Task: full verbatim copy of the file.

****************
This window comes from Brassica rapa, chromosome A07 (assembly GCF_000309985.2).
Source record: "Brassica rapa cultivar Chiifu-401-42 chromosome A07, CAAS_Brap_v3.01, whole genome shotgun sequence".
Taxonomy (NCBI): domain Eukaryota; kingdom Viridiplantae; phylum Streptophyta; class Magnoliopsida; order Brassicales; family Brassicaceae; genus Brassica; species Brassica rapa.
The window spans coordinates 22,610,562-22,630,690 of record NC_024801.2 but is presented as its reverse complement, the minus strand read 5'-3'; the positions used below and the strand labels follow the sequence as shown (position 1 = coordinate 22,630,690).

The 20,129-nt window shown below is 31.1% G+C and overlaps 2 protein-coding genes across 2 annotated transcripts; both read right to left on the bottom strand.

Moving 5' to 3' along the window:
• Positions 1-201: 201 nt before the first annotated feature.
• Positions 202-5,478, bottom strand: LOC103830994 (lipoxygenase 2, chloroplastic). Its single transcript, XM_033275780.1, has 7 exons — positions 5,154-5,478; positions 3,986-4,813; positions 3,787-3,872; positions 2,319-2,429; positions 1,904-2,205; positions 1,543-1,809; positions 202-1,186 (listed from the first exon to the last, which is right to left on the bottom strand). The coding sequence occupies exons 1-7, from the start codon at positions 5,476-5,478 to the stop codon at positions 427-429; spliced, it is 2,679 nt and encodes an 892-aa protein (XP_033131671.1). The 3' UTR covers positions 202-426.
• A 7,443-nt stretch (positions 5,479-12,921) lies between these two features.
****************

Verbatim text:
This window comes from Brassica rapa, chromosome A07 (assembly GCF_000309985.2).
Source record: "Brassica rapa cultivar Chiifu-401-42 chromosome A07, CAAS_Brap_v3.01, whole genome shotgun sequence".
Taxonomy (NCBI): domain Eukaryota; kingdom Viridiplantae; phylum Streptophyta; class Magnoliopsida; order Brassicales; family Brassicaceae; genus Brassica; species Brassica rapa.
The window spans coordinates 22,610,562-22,630,690 of record NC_024801.2 but is presented as its reverse complement, the minus strand read 5'-3'; the positions used below and the strand labels follow the sequence as shown (position 1 = coordinate 22,630,690).

The 20,129-nt window shown below is 31.1% G+C and overlaps 2 protein-coding genes across 2 annotated transcripts; both read right to left on the bottom strand.

Moving 5' to 3' along the window:
• Positions 1-201: 201 nt before the first annotated feature.
• Positions 202-5,478, bottom strand: LOC103830994 (lipoxygenase 2, chloroplastic). Its single transcript, XM_033275780.1, has 7 exons — positions 5,154-5,478; positions 3,986-4,813; positions 3,787-3,872; positions 2,319-2,429; positions 1,904-2,205; positions 1,543-1,809; positions 202-1,186 (listed from the first exon to the last, which is right to left on the bottom strand). The coding sequence occupies exons 1-7, from the start codon at positions 5,476-5,478 to the stop codon at positions 427-429; spliced, it is 2,679 nt and encodes an 892-aa protein (XP_033131671.1). The 3' UTR covers positions 202-426.
• A 7,443-nt stretch (positions 5,479-12,921) lies between these two features.